The activist philosopher John Ralston Saul traces how we in the West became Walmart societies, with lots of stuff and not much substance.
'Globalism, Saul long argued, weakened nation states in the name of economics, and took away the democratic power of citizens to determine their futures.
"Globalism basically came to an end in about 2000, and we had five to ten years in a vacuum, before we were hit by a moving truck. The financial crisis … was not a crisis in and of itself, it came out of the earlier crisis, the failure of globalism."
'............. Saul mostly blames the people who filled the void [for the GFC], the people who called themselves neo-classical or neo-liberal economists and who he calls neo-conservatives. After the crisis of the 1970s, their views — advocacy of free trade, open markets, privatisation and deregulation, smaller government and a bigger role for the private sector —quickly came to dominate political thought. He calls that idea of a deregulated international marketplace, in which goods and finance travel far more easily across borders than do people, "globalism".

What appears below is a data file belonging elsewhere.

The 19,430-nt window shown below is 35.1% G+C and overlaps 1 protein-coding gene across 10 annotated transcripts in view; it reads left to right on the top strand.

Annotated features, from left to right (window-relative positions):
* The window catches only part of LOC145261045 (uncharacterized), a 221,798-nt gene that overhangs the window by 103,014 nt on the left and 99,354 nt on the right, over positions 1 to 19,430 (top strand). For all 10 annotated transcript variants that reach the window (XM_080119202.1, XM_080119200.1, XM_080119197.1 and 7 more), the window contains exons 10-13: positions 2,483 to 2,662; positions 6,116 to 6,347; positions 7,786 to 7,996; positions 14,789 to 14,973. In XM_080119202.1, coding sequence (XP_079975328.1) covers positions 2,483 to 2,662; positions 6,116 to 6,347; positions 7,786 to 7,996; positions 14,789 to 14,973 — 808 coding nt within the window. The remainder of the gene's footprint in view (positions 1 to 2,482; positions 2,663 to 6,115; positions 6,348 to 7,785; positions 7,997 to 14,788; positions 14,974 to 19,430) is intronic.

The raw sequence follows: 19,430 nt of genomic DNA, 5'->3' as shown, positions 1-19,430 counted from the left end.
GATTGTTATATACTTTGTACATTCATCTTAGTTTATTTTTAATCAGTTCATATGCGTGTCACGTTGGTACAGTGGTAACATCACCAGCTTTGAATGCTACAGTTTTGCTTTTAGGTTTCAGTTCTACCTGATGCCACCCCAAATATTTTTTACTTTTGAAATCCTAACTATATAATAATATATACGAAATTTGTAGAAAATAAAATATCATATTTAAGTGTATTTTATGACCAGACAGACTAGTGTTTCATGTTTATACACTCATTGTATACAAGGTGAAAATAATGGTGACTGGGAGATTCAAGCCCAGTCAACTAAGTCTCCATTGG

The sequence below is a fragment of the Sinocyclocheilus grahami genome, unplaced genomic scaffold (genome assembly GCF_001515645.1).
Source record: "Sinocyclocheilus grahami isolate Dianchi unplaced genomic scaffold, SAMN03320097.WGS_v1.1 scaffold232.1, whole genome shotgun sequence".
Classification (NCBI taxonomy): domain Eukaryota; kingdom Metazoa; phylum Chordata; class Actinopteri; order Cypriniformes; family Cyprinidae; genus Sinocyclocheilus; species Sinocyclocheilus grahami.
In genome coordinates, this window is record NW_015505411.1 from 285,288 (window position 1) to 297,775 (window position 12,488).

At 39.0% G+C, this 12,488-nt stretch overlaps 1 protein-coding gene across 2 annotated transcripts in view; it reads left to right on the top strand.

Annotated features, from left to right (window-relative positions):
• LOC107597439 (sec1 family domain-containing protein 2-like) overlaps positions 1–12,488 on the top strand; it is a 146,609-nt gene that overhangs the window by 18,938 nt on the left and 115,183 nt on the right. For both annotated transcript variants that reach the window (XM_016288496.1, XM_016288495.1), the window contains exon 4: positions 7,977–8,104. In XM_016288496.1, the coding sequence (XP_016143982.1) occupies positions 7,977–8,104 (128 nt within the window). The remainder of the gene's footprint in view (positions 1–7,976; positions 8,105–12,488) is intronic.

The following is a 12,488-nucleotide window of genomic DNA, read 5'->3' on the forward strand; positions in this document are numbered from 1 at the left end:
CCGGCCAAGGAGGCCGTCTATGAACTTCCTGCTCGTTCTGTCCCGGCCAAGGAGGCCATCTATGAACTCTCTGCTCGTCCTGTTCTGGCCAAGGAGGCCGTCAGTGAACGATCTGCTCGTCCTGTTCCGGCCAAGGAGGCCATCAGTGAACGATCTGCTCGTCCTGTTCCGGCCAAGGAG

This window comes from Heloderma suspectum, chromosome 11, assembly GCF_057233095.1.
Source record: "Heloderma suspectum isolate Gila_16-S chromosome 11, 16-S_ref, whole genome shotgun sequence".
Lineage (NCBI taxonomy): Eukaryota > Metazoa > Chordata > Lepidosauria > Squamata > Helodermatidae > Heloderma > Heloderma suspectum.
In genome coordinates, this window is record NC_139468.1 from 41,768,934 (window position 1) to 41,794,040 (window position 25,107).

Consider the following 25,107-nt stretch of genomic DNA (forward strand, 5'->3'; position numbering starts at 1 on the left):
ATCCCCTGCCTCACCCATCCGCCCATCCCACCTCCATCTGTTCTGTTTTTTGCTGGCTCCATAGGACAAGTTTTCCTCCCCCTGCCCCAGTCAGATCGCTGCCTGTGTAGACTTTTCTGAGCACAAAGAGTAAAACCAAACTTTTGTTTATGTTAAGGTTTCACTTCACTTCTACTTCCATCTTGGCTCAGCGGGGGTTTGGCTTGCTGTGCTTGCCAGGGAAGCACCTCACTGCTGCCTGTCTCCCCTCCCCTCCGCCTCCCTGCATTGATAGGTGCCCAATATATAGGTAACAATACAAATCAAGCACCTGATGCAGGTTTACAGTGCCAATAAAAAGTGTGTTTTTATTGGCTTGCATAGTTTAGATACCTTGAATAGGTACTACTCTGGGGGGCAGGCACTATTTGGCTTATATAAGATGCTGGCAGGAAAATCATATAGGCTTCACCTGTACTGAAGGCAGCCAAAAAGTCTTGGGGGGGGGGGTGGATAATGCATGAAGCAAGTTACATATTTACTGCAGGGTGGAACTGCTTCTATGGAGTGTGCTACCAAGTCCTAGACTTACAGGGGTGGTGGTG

So complete was the hegemony of its advocates, says Saul, that ultimately "everyone, whether they are Labor or Liberal or social democrat or whatever … adopted their language."'